Welcome to Dark Meat

Lights, costumes, body paint … perhaps a bassist wearing a dress paired with a Viking helmet. Sounds like a recipe for a fun show, or rather, a Dark Meat show.

Dark Meat, a 13-23 piece psychedelic rock band with dancers and horns and two drummers, will be visiting Mike ‘n Molly’s on Wednesday, June 27. In an interview with TinyMixTapes.com, bassist Ben Clack said that Dark Meat tastes like “clouds and butterfly wing filaments.” In other words, a band that tastes exotic, a band that tastes differently than your average Joe band. Clack also said that Dark Meat is a group of close friends that simply love to make music together – sounds delicious.

In an interview with the buzz, Clack said he met singer/lead guitarist Jim McHugh roughly 10 years ago in North Carolina when the idea of Dark Meat began to flutter around in their heads. The creation of Dark Meat truly flew while under the influence of an Olivia Tremor Control concert deep in the Georgian woods.

“Everybody was on acid and mushrooms and stuff. We just saw how good psychedelic music could be and how we could do that, too,” Clack said. “We started out with four [members], and after like the third or fourth practice, we just started inviting more people over to play and started flushing out different sounds, and the band just grew.”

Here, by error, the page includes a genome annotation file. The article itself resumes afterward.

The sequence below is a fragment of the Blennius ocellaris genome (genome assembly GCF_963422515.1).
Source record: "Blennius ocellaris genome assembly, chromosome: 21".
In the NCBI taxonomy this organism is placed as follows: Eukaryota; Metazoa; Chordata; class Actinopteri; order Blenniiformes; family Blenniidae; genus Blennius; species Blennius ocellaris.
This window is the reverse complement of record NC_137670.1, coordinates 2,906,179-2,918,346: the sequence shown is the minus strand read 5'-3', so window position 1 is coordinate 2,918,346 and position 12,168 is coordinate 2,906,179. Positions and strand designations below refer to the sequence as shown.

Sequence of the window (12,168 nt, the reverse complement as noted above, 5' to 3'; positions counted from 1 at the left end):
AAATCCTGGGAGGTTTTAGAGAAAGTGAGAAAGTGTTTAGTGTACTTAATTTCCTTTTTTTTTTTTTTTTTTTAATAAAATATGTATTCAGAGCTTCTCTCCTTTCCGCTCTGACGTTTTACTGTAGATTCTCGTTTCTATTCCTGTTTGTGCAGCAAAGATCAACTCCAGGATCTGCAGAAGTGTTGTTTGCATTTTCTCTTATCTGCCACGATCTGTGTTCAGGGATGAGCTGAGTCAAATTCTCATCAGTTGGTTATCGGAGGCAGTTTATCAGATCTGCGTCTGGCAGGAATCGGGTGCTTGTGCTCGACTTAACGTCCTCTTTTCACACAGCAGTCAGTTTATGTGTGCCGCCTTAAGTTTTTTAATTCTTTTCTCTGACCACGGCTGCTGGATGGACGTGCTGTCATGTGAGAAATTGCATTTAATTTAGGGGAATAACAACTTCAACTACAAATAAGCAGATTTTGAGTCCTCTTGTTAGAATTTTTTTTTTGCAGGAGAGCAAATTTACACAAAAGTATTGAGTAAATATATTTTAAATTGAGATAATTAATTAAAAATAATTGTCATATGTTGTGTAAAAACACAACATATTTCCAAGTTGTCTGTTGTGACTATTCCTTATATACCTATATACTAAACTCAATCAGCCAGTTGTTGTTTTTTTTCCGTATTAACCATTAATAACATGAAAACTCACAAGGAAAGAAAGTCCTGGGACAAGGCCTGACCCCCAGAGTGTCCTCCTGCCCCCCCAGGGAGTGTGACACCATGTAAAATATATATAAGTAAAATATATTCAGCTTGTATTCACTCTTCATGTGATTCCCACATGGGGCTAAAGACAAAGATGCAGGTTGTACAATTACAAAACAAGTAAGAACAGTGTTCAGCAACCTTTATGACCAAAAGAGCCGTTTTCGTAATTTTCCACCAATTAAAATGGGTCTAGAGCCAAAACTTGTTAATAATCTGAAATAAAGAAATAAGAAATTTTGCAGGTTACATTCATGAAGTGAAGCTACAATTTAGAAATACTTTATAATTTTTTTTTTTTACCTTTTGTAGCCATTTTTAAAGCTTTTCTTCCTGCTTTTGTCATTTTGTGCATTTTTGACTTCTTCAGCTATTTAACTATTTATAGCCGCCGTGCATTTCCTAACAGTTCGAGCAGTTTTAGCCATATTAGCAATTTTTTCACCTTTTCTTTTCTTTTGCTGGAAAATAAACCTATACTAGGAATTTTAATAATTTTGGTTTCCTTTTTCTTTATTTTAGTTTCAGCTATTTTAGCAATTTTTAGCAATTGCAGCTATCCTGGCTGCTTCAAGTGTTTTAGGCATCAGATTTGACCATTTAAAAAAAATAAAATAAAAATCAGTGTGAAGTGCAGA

Clack is the catalyst for much of the visual presentation now associated with Dark Meat. He cites Robert Rauschenberg’s performance art and past involvement with “anarchy theatre people” as primary influences.

“I was just really into free expression that takes place in public spaces and not being afraid to really stretch out your imagination – not hold that in. It was just about having fun and getting out of your head.”

The music itself is difficult to classify. I guess that’s what you’d expect from a band influenced by Black Flag’s Greg Ginn, Sandy Denny, and free-jazz composer Albert Ayler.

“We want to take people away from their day-to-day lives and really get them to start thinking about what’s inside, whether it be good or bad,” said Clack.

Right now, Clack is listening to Drakkar Sauna, who he describes as if they would be backing up Shel Silverstein or as “heavy, tripped-out, free form noise stuff” from Japan. The song writing of Dark Meat is done largely by McHugh; but, as you’d expect from a band of this size, the creative process is largely communal and reflects the personalities of each member of the group.

“Everybody is just kind of feeding off of each other. That’s sort of what our music is about. It’s just about our friendships.”

The cover of Dark Meat’s first album, Universal Indians, channels a ’60s commune, similar to the way the band functions as a unit. Even money is shared and put into the band – no one goes without anything they might need. They also happen to travel in a 15-person van.

“It really works. You’ve got to get along, so everybody kind of pushes out the little ego things, kind of loses their natural form of self and just realizes they’re part of this thing.”

Bringing back the psychedelic aura of the Olivia Tremor Control show, Dark Meat enjoys a good audience that likes to dance – freely.

“We just try to go for a full sensory experience, to turn it into this really interactive thing. We’re kind of just barely steering the ship. If you want to cover yourself in body paint and look crazy, do it.”

Summer nights are made for this kind of stuff. So strip down, paint on, and head over to Mike ‘n Molly’s, 105 N. Market St., on June 27, say around 8 p.m. – I’ll be hiding in the bushes flashing pictures. Hah, just kidding.

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